About this podcast episode

🎙️ When do you use 🤖 AI? Let’s find out in this informative interview

Today, we are thrilled to have Jay Palat as a guest who will help you decide when to use artificial intelligence and machine learning for your organization.

Jay and Bill discuss how Machine Learning and AI work using real-world examples without technical jargon. Jay then helps you decide when to use tried-and-true software development techniques vs. adopting AI capabilities.

In this podcast, you will learn the following:

✅ The definition of ML and AI

✅ The differences between traditional software development vs. AI systems

✅ Real-world examples that exemplify the proper use of AI

✅ Real-world examples of how AI cannot meet your expectations of value

🎉 The people and processes required for successful AI adoption


(transcripts are auto-generated, so please excuse the brevity)

[00:00:00] Podcast clip

[00:00:00] Jay Palat: A corporation inside their company, they’re looking to use AI to maybe improve how they do business. What are some examples of that? There’s a lot of different ways people are trying to use AI. There’s a company called Lemonade, which is famous, I think they have a Guinness Book of World records of the shortest time to settle a claim in like 3.5 seconds.

And the way they did that was they took the input from a customer they used a number of different algorithms to do fraud detection. And then based on the results of that, they were confident enough that this was the right thing, that they could just pay the money out immediately.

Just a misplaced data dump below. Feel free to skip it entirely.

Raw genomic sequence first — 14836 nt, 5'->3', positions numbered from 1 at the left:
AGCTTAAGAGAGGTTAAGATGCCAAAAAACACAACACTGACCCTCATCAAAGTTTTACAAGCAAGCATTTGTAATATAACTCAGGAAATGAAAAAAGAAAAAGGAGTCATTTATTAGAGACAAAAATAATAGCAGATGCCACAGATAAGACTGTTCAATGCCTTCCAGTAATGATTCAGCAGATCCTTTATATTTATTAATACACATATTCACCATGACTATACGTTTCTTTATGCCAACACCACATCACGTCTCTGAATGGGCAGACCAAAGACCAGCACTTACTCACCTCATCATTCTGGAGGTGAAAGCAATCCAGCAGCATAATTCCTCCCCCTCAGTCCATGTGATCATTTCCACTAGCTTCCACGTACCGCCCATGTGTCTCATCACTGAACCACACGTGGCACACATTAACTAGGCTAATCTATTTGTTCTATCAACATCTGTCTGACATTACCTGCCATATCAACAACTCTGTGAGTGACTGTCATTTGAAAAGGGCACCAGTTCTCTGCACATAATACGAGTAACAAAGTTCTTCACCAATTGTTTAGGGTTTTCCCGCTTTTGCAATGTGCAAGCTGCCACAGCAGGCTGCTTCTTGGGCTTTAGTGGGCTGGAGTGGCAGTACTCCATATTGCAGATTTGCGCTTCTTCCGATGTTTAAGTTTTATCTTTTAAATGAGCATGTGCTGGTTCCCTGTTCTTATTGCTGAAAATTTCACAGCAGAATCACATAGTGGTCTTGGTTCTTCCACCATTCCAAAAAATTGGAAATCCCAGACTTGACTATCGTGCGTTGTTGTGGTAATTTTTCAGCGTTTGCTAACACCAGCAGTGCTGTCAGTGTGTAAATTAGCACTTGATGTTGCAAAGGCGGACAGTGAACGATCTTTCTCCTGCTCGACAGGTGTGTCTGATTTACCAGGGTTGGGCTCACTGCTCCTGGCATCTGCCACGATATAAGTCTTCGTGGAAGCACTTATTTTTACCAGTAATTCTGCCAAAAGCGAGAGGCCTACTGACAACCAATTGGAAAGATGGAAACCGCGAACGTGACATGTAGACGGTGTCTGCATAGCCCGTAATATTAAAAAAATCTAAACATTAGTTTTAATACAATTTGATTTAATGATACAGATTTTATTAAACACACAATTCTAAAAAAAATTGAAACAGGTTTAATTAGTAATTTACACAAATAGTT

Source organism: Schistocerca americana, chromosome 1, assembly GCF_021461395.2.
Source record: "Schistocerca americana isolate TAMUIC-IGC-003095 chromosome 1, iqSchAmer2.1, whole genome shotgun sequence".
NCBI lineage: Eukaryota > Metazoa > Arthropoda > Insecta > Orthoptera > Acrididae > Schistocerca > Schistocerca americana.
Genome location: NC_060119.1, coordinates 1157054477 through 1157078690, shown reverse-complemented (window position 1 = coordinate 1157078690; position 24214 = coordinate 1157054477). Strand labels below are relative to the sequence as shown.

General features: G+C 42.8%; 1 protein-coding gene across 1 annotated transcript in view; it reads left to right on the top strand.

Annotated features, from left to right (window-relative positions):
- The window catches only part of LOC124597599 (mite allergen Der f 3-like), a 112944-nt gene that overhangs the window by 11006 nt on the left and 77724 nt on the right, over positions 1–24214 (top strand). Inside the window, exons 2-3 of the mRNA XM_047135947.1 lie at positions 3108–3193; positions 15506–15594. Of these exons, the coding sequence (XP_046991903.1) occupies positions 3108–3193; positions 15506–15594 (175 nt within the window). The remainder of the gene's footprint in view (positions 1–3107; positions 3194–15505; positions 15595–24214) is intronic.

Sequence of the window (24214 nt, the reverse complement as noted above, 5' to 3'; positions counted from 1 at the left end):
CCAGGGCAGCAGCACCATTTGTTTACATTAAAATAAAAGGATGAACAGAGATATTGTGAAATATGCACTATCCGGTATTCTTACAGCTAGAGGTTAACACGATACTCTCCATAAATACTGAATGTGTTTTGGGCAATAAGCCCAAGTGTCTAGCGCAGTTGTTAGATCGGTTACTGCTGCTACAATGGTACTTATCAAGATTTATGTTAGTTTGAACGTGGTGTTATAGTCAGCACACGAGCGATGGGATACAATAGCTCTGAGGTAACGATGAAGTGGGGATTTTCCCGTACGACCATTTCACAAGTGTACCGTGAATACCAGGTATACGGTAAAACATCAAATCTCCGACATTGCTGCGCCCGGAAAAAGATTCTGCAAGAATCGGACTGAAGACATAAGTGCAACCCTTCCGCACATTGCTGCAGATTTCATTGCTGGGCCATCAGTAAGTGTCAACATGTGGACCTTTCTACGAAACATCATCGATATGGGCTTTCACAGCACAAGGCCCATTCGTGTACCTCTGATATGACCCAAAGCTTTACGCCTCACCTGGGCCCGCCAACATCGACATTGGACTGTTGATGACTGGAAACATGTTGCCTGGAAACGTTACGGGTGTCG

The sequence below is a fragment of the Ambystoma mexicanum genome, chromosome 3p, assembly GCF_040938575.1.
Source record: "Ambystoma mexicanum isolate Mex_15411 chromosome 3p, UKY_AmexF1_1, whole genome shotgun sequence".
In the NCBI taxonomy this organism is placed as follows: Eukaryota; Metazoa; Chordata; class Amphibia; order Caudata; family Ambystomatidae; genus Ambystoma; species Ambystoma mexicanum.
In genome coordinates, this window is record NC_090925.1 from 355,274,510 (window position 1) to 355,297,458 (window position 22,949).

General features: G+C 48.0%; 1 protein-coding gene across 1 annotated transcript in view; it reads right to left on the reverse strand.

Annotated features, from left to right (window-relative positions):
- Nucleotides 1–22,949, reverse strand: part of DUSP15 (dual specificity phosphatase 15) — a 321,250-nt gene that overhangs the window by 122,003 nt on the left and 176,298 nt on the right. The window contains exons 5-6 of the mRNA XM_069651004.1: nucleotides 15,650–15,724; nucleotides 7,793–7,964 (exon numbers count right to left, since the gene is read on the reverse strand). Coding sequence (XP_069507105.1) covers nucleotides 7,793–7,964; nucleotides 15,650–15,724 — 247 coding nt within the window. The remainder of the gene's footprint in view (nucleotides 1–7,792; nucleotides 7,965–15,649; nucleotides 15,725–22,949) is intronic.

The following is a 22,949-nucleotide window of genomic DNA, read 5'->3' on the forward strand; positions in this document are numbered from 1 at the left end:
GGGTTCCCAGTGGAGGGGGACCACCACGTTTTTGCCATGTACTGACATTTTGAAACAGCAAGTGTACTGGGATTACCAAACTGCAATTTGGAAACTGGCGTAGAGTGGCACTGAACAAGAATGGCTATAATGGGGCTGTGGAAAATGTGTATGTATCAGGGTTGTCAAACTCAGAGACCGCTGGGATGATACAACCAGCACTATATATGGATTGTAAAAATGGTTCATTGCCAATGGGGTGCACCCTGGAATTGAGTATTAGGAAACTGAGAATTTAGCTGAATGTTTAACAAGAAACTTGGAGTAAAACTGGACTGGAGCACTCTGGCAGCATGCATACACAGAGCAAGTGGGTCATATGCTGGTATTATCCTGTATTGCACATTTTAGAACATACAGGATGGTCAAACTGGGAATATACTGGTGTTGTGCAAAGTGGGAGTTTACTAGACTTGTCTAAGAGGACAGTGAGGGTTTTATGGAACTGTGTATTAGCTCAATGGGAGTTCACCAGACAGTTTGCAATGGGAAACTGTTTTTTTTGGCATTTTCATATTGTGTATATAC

[00:00:33] Intro

[00:00:33] Speaker: Welcome to the Agile in Action Podcast with Bill Raymond. Bill will explore how business disruptors are adopting agile techniques to gain a competitive advantage in this fast-paced technology driven market.

[00:00:52] Podcast interview with Jay Palat

[00:00:52] Bill Raymond: Hi, and welcome to the podcast. Today I’m joined by Jay Palat, independent AI adoption consultant. Jay is also the author of an article that we found called Agile Development Applied to Machine Learning Projects, which is a perfect type of conversation to have here on this podcast.

Hi Jay. How are you today?

[00:01:12] Jay Palat: Doing well. How are you doing?

[00:01:13] Bill Raymond: I’m doing great. We’re gonna talk a little bit about whether they’re going to use AI or not use AI in our next projects, and you’re going to give us some guidance on how to do that, some ways to think about how we can, think about how you might approach an AI project and what it might look like to approach a traditional software development project.

But before we get started, could you introduce yourself a little bit?

[00:01:37] Jay Palat: Sure. so I said my name is Jay Palat. I am a independent software consultant. Focusing on AI and AI adoption. for the past four years I’ve been working, with the Software Engineering Institute to help develop AI solutions for the government. So helping customers understand the capabilities and possibilities of AI and looking at how to solve real world problems with it.